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Posted by: Ian Rowley on October 07, 2009
For much of the year, this month’s Tokyo Motor Show, which opens to the public on October 23, has been shaping up to be a dreary affair. Most foreign automakers—Hyundai being the latest—have pulled out, citing the recession, while Japanese carmakers have cut back on spending. That means there will fewer of the weird and wonderful concept cars that, while not always making it into production, nevertheless offer interesting hints on future designs (examples from the last show can be found here).
Yet things might not be all that bad. In the last week or so, Japan’s carmakers have been releasing preview shots of some of the cars that they plan to display at the show. Among them, two models from Toyota and Honda stand out. Neither are especially outlandish. Still, both will show customers that Japan’s biggest two carmakers, which have eliminated sporty models from their lineups in recent years, can still make enjoyable, fun-to-drive vehicles. What’s more, they will in showrooms before too long.
Honda will show the latest version of the CR-Z (pictured above in white) which was first shown as in Tokyo two years ago. The 2009 model is very close to the production version that will go on sale next year and should attract a new class of hybrid drivers. To improve the driving performance over Honda’s current gas-electrics, the CR-Z has a 1.5 liter engine, larger than the 1.3 liter unit used in the Insight and Civic hybrids, and instead of a CVT has a six-speed manual transmission. And while unlikely to be especially quick, the CR-Z could appeal to Honda enthusiasts that have mourned the phasing out of the S2000 roadster and the cancellation of a new NSX sports car, but don’t get excited by the Insight or Civic.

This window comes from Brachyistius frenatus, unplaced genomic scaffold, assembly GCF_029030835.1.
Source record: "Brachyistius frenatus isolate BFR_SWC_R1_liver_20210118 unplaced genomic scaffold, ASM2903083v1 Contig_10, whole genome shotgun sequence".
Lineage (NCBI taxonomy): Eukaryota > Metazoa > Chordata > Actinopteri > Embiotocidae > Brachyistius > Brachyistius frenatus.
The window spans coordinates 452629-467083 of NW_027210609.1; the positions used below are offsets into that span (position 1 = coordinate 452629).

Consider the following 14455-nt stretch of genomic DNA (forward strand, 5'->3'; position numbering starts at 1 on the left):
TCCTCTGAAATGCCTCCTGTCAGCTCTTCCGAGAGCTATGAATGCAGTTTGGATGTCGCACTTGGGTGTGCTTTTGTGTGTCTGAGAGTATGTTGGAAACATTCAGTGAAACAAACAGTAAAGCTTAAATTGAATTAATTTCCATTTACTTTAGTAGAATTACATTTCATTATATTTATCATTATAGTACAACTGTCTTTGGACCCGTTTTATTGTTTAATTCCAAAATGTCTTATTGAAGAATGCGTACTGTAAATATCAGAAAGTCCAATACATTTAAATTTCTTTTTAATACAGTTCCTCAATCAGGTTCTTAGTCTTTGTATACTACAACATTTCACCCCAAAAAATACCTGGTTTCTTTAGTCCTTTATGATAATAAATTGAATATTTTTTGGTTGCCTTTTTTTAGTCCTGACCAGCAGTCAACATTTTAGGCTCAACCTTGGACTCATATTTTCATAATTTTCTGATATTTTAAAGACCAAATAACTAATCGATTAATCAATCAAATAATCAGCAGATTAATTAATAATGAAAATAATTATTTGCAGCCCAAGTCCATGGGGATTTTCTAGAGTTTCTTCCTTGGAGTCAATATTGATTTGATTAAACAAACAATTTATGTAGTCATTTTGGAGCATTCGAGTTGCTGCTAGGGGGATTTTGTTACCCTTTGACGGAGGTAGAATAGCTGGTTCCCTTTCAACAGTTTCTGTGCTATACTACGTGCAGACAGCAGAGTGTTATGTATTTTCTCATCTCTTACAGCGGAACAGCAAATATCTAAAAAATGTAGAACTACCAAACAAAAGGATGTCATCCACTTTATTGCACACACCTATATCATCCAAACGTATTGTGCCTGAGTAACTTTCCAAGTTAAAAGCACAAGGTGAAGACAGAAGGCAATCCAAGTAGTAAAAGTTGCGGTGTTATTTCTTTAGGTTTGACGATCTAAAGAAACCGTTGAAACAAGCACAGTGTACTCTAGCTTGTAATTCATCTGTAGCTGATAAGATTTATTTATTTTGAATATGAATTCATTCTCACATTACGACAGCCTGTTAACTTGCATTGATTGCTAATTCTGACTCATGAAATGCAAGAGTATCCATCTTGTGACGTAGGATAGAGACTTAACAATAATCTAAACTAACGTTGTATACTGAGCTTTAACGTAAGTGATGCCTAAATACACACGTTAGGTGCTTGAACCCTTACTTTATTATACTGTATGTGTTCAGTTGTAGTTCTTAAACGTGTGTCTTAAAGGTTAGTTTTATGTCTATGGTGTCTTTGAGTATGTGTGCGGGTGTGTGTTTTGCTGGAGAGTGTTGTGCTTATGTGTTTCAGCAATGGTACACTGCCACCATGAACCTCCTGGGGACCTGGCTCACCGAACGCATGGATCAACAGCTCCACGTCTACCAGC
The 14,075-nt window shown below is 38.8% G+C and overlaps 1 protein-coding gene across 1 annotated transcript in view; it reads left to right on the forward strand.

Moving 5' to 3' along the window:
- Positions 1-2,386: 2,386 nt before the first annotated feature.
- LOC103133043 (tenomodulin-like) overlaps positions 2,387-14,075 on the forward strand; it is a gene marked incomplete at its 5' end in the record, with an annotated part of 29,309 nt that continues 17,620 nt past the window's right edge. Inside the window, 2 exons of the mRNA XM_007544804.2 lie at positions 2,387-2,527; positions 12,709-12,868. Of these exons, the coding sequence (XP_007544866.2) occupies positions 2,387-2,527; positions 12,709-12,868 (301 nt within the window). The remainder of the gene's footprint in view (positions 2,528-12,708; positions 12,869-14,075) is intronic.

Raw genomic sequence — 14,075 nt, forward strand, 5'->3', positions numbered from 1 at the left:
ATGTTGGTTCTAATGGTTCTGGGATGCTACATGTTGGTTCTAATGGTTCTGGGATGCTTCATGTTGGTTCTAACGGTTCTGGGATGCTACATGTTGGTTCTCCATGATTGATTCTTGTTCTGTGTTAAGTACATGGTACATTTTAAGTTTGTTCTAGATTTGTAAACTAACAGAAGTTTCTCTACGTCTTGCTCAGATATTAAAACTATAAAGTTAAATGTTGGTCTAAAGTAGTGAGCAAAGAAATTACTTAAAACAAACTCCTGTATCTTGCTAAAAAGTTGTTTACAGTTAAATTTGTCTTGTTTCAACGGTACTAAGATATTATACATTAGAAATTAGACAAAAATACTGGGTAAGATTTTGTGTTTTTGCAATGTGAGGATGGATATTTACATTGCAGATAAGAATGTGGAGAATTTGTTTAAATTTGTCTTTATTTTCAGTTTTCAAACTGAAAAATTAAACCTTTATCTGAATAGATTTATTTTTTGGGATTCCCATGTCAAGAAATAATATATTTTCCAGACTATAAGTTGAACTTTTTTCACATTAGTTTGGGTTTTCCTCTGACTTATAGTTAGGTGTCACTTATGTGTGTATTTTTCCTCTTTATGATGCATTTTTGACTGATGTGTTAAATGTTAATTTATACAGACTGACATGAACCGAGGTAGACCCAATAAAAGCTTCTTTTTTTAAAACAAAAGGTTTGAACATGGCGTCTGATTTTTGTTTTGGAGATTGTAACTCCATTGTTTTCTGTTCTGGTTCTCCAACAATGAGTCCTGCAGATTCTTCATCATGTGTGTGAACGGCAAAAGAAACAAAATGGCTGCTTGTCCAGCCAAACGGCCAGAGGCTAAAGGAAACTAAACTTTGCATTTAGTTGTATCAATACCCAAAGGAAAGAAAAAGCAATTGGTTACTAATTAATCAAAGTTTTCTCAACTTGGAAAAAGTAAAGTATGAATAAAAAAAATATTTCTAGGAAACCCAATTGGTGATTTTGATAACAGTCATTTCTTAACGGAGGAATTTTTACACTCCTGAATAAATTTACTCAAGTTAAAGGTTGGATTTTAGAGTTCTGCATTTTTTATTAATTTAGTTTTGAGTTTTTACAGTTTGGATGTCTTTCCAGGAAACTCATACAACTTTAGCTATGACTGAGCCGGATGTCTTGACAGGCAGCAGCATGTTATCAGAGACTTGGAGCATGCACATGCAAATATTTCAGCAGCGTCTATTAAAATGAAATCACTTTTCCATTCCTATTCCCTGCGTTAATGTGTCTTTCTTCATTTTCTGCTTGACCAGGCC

Toyota’s FT-86 (pictured above in red) could have a similar impact and help fill the gap left by the cancellation of MR2 and Celica sports models in 2007 and 2005, respectively. A lightweight, rear-wheel drive sports coupe, the FT-86 is being developed with Subaru parent Fuji Heavy Industries and will feature a two liter boxer engine. Like the CR-Z, it will feature a six-speed manual transmission.
Pricing for both models hasn’t been announced, but the FT-86, which should go on sale in 2011, is expected to go for not too much over $20,000. For the CR-Z, the price will likely be not too far north of the Insight, which starts for just under $20,000.
Want the straight scoop on the auto industry? Detroit bureau chief David Welch , Dexter Roberts and Ian Rowley bring daily scoop, keen observations and provocative perspective on the auto business from around the globe. Read their take on such weighty issues as Detroit’s attempt at a comeback, Toyota’s quest for dominance and the search for an efficient car.